Definitions

from The American Heritage® Dictionary of the English Language, 4th Edition

  • n. A model of excellence or perfection of a kind; a peerless example: a paragon of virtue.
  • n. An unflawed diamond weighing at least 100 carats.
  • n. A very large spherical pearl.
  • n. Printing A type size of 20 points.
  • transitive v. To compare; parallel.
  • transitive v. To equal; match.

from Wiktionary, Creative Commons Attribution/Share-Alike License

  • n. A flawless diamond of at least 100 carats.
  • v. To compare; to parallel; to put in rivalry or emulation with.
  • v. To compare with; to equal; to rival.
  • v. To serve as a model for; to surpass.
  • v. To be equal; to hold comparison.

from the GNU version of the Collaborative International Dictionary of English

  • n. A companion; a match; an equal.
  • n. Emulation; rivalry; competition.
  • n. A model or pattern
  • n. A size of type between great primer and double pica. See the Note under Type.
  • intransitive v. To be equal; to hold comparison.
  • transitive v. To compare; to parallel; to put in rivalry or emulation with.
  • transitive v. To compare with; to equal; to rival.
  • transitive v. To serve as a model for; to surpass.

from The Century Dictionary and Cyclopedia

  • To compare; parallel; mention in comparison or competition.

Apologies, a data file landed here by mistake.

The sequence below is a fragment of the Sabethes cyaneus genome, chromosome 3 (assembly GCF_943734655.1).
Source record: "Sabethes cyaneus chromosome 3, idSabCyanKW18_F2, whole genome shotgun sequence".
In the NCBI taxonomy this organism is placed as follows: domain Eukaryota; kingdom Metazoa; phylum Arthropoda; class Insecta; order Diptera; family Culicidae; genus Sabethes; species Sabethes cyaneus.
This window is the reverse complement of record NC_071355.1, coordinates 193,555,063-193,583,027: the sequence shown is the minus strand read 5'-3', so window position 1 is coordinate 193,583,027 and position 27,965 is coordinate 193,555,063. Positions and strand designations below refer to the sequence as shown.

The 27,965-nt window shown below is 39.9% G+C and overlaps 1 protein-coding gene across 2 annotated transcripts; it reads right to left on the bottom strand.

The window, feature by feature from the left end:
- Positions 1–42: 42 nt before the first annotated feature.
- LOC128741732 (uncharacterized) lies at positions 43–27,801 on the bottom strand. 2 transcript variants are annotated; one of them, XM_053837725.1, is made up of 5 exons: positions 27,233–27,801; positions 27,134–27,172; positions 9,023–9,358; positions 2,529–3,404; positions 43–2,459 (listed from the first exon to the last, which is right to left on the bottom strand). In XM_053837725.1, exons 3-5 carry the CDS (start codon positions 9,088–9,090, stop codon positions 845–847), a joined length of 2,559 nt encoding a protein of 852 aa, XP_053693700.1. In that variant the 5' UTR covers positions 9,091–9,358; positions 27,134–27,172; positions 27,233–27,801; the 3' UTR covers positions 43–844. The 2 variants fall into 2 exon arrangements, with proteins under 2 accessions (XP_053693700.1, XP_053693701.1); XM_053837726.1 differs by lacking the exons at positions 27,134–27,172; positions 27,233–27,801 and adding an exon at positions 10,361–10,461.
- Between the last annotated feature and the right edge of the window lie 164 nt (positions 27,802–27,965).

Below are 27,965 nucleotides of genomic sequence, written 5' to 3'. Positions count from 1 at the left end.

• To admit comparison with; rival; equal.
  • To go beyond; excel; surpass.
  • To compare; pretend to comparison or equality.
  • n. A model or pattern; especially, a model or pattern of special excellence or perfection.
  • n. A companion; fellow; mate.
  • n. A rival.
  • n. Rivalry; emulation; hence, comparison; a test of excellence or superiority.
  • n. A stuff, embroidered or plain, used for dress and upholstery in the seventeenth century.
  • n. A diamond weighing more than 100 carats.
  • n. A size of printing-type, about lines to the inch, the intermediate of the larger size double small-pica and the smaller size great-primer, equal to 20 points, and so distinguished in the new system of sizes.

from WordNet 3.0 Copyright 2006 by Princeton University. All rights reserved.

  • n. model of excellence or perfection of a kind; one having no equal
  • n. an ideal instance; a perfect embodiment of a concept

Etymologies

from The American Heritage® Dictionary of the English Language, 4th Edition

Obsolete French, from Old French, from Old Italian paragone, from paragonare, to test on a touchstone, perhaps from Greek parakonān, to sharpen : para-, alongside; see para-1 + akonē, whetstone; see ak- in Indo-European roots.

from Wiktionary, Creative Commons Attribution/Share-Alike License

From Anglo-Norman paragone, peragone, Middle French paragon, from Italian paragone ("comparison"), from paragonare, from Ancient Greek παρακονάω (parakonaō, "I sharpen, whet"), from παρά (para) + ἀκόνη (akonē, "whetstone").

Examples

Comments

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  • "Even his friends and business associates, men and women alike, were paragons of health: avoiders of fatty foods, moderate drinkers, health-club habitues, lovers of cross-country skiing, weekend canoe trips, and daylong hikes in the North Woods."

    - Alvin Greenberg, 'How the Dead Live'.

    June 9, 2009

  • Isn't this the prescription drug for parago?

    May 8, 2009

  • A paragon is peerless, but to paragon something is to compare or make it equal.

    August 14, 2008